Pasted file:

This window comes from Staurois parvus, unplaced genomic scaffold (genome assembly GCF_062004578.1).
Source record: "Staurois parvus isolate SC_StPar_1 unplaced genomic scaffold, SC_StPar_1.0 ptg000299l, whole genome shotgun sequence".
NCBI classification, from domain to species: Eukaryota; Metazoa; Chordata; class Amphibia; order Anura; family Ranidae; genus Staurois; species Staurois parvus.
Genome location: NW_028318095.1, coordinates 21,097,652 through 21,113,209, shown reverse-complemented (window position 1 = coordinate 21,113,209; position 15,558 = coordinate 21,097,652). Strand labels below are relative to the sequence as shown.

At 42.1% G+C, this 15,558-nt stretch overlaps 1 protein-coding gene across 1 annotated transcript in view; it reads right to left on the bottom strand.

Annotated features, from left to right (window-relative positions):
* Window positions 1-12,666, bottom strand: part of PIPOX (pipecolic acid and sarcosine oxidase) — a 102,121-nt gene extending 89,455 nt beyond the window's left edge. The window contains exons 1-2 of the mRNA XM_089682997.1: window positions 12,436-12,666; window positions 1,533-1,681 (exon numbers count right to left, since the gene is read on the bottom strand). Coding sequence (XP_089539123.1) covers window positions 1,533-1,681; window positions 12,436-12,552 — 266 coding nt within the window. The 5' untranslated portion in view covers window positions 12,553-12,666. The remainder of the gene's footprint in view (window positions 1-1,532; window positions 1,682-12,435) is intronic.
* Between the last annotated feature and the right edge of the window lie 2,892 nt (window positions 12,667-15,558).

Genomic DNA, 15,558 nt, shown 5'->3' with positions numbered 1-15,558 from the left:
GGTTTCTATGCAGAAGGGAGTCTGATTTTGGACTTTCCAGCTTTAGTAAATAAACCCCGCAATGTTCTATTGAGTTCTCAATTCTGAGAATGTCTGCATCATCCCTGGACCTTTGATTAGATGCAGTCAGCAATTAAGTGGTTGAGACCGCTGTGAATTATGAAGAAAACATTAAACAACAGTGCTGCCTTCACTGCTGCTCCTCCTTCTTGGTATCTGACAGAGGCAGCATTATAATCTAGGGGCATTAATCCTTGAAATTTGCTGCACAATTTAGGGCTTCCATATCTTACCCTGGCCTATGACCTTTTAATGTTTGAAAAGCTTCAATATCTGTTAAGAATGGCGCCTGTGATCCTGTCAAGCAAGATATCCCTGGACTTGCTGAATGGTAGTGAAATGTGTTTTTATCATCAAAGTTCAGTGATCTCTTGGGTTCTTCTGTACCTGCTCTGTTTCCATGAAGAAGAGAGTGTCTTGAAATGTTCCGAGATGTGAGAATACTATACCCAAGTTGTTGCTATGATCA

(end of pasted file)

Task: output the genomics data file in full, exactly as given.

This window comes from Staurois parvus, unplaced genomic scaffold (genome assembly GCF_062004578.1).
Source record: "Staurois parvus isolate SC_StPar_1 unplaced genomic scaffold, SC_StPar_1.0 ptg000299l, whole genome shotgun sequence".
NCBI classification, from domain to species: Eukaryota; Metazoa; Chordata; class Amphibia; order Anura; family Ranidae; genus Staurois; species Staurois parvus.
Genome location: NW_028318095.1, coordinates 21,097,652 through 21,113,209, shown reverse-complemented (window position 1 = coordinate 21,113,209; position 15,558 = coordinate 21,097,652). Strand labels below are relative to the sequence as shown.

At 42.1% G+C, this 15,558-nt stretch overlaps 1 protein-coding gene across 1 annotated transcript in view; it reads right to left on the bottom strand.

Annotated features, from left to right (window-relative positions):
* Window positions 1-12,666, bottom strand: part of PIPOX (pipecolic acid and sarcosine oxidase) — a 102,121-nt gene extending 89,455 nt beyond the window's left edge. The window contains exons 1-2 of the mRNA XM_089682997.1: window positions 12,436-12,666; window positions 1,533-1,681 (exon numbers count right to left, since the gene is read on the bottom strand). Coding sequence (XP_089539123.1) covers window positions 1,533-1,681; window positions 12,436-12,552 — 266 coding nt within the window. The 5' untranslated portion in view covers window positions 12,553-12,666. The remainder of the gene's footprint in view (window positions 1-1,532; window positions 1,682-12,435) is intronic.
* Between the last annotated feature and the right edge of the window lie 2,892 nt (window positions 12,667-15,558).

Genomic DNA, 15,558 nt, shown 5'->3' with positions numbered 1-15,558 from the left:
GGTTTCTATGCAGAAGGGAGTCTGATTTTGGACTTTCCAGCTTTAGTAAATAAACCCCGCAATGTTCTATTGAGTTCTCAATTCTGAGAATGTCTGCATCATCCCTGGACCTTTGATTAGATGCAGTCAGCAATTAAGTGGTTGAGACCGCTGTGAATTATGAAGAAAACATTAAACAACAGTGCTGCCTTCACTGCTGCTCCTCCTTCTTGGTATCTGACAGAGGCAGCATTATAATCTAGGGGCATTAATCCTTGAAATTTGCTGCACAATTTAGGGCTTCCATATCTTACCCTGGCCTATGACCTTTTAATGTTTGAAAAGCTTCAATATCTGTTAAGAATGGCGCCTGTGATCCTGTCAAGCAAGATATCCCTGGACTTGCTGAATGGTAGTGAAATGTGTTTTTATCATCAAAGTTCAGTGATCTCTTGGGTTCTTCTGTACCTGCTCTGTTTCCATGAAGAAGAGAGTGTCTTGAAATGTTCCGAGATGTGAGAATACTATACCCAAGTTGTTGCTATGATCA